why am I -- like you -- unsettled by headlines that show these same firms earning record profits and paying record bonuses? Because we taxpayers don't own enough of these firms. In many instances we own nothing.
Instead of trying to come up with a constructive solutio, the banks failed to accept that their exceptional earnings did not come to them.
The revelations that the New York Fed advised AIG to hide matters from regulators may be the final trigger for Geithner's departure -- and Obama needs to change his economic team anyway.
If government serves only to amplify the already considerable power of the mighty, then it's about as useful to the average person as a Louis XIV credenza is to a horse.
The general public has been kept unaware of several politically explosive facts. Given the extraordinary circumstances surrounding AIGs trades, the financial crisis, and bailouts, it's time to reopen this issue.
The AIG emails are the 'black box' of the financial crisis. If we understand the failure of AIG, we will more fully understand the crisis -- what caused it and how to prevent it from happening again.
What kind of two-ton albatrosses is Obama & Co. hanging around the neck of the Democrats with appointments like Geithner's?
The problem is that the American middle class is broke and unable to continue to over-consume.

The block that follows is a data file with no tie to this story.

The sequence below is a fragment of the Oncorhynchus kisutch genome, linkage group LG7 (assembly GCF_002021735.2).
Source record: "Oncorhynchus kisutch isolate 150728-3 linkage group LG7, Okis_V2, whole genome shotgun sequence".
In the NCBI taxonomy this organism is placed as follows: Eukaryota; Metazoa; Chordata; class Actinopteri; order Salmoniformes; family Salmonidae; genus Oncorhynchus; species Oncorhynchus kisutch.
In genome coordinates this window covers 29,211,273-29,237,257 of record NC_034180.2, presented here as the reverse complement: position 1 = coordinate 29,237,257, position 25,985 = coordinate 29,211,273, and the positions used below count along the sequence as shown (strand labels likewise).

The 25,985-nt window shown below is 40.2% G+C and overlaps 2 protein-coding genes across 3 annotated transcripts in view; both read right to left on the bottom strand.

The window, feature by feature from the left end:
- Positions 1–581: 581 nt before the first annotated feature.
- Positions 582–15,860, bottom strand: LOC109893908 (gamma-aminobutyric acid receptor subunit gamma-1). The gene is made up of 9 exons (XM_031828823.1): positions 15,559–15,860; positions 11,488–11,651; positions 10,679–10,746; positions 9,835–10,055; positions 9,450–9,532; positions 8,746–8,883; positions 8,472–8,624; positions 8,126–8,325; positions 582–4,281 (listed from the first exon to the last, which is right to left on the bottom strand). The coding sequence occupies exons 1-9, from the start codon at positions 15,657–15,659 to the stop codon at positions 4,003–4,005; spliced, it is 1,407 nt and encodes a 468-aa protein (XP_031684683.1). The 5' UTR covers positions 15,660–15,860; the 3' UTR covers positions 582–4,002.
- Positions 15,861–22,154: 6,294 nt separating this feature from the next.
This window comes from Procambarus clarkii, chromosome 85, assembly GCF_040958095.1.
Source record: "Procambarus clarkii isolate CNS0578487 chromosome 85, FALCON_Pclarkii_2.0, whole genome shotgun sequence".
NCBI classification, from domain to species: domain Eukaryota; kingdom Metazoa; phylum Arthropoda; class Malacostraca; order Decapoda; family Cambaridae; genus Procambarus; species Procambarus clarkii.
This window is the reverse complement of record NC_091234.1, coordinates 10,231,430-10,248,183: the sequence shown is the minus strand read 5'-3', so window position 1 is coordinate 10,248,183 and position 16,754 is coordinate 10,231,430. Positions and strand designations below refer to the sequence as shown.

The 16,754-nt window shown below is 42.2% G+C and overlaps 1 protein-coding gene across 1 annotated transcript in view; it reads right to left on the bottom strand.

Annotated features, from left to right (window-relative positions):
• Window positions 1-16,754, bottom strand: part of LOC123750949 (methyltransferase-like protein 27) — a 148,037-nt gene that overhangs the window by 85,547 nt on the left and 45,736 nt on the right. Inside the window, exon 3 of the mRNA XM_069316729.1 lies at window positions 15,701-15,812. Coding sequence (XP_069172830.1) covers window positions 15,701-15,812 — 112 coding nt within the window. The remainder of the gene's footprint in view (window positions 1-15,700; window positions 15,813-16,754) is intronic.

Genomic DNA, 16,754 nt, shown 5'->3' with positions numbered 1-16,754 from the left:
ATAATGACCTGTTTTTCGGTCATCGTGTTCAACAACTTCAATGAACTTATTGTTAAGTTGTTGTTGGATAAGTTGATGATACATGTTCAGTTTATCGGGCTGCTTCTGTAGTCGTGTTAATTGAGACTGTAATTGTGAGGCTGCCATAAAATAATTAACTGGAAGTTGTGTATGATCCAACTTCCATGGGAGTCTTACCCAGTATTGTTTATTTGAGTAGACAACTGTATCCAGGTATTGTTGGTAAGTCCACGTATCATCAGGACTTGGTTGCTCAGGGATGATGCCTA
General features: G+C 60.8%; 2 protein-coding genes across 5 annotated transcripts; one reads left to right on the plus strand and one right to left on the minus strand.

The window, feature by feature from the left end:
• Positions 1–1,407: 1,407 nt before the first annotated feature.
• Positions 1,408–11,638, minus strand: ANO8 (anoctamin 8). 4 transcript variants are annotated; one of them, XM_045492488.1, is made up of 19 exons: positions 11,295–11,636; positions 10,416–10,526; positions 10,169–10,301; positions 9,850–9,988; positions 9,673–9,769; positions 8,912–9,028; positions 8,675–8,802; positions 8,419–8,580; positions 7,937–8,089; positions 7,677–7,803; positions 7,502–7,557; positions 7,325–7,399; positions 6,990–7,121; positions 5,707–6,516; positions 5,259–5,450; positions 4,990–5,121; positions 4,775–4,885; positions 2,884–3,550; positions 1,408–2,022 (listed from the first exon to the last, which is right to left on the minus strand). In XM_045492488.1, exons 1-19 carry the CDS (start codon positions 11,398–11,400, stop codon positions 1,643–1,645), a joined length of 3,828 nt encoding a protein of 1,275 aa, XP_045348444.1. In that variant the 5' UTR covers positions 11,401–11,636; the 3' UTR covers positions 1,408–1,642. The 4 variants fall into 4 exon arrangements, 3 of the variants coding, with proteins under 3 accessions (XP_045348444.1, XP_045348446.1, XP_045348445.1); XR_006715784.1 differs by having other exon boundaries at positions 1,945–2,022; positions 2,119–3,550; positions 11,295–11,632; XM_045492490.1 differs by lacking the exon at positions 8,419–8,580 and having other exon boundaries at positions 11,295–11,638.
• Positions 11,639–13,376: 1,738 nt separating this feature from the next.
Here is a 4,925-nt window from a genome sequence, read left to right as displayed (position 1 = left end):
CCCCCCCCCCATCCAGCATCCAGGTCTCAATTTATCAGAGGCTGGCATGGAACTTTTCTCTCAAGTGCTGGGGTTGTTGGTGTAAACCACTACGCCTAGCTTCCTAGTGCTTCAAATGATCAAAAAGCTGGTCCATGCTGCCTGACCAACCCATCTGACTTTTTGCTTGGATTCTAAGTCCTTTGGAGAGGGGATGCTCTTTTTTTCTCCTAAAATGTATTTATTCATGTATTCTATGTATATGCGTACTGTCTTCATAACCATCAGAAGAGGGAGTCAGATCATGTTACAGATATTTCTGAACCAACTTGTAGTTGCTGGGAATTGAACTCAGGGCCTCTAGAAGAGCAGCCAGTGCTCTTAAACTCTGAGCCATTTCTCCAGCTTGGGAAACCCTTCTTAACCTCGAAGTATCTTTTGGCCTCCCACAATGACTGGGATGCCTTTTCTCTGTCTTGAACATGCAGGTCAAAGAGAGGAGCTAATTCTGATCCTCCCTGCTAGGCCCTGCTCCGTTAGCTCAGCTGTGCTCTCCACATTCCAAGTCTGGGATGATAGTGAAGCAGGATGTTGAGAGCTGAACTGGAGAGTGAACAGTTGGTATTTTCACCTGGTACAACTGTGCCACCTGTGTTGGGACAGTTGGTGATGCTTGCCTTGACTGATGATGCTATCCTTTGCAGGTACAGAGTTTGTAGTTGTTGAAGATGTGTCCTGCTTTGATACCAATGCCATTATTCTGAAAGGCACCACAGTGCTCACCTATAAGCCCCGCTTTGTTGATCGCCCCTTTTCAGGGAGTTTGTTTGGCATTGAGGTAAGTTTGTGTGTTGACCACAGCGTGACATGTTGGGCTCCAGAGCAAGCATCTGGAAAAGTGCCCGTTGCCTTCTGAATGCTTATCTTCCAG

It's easy to poke holes in the work of elected officials and other policy makers. But all these folks will tell you that governing is exponentially ha...
Dear Mr. Geithner, I struggle to understand why you ignore my letters and calls? I appreciate the depth and breadth of issues you face, decisio...
Did Goldman and the other banks know for certain that the bankruptcy of AIG was no longer a risk for them? That the Fed and Treasury were now irrevocably committed to saving AIG?
By Paul Kiel, ProPublica. The administration’s $75 billion mortgage modification program is meant to help 3 million to 4 million homeowners avo...
Often, people will look at a high-profile example of corruption, and conclude that the egregious act is an exception to the rule. In reality, it might be the tip of the iceberg.
The meeting, admittedly, left most of us feeling like we had more questions after it ended than when it started -- I did learn a few things at the gathering that I found particularly interesting.
The Obama administration, far from backing off or restricting TARP, is quietly moving forward a plan to create an even bigger, more permanent TARP.
Two ideas are floating around Washington regarding how to handle 'too big to fail' banks, but only one is supported by the Treasury and the White House. Unfortunately, it's the wrong one.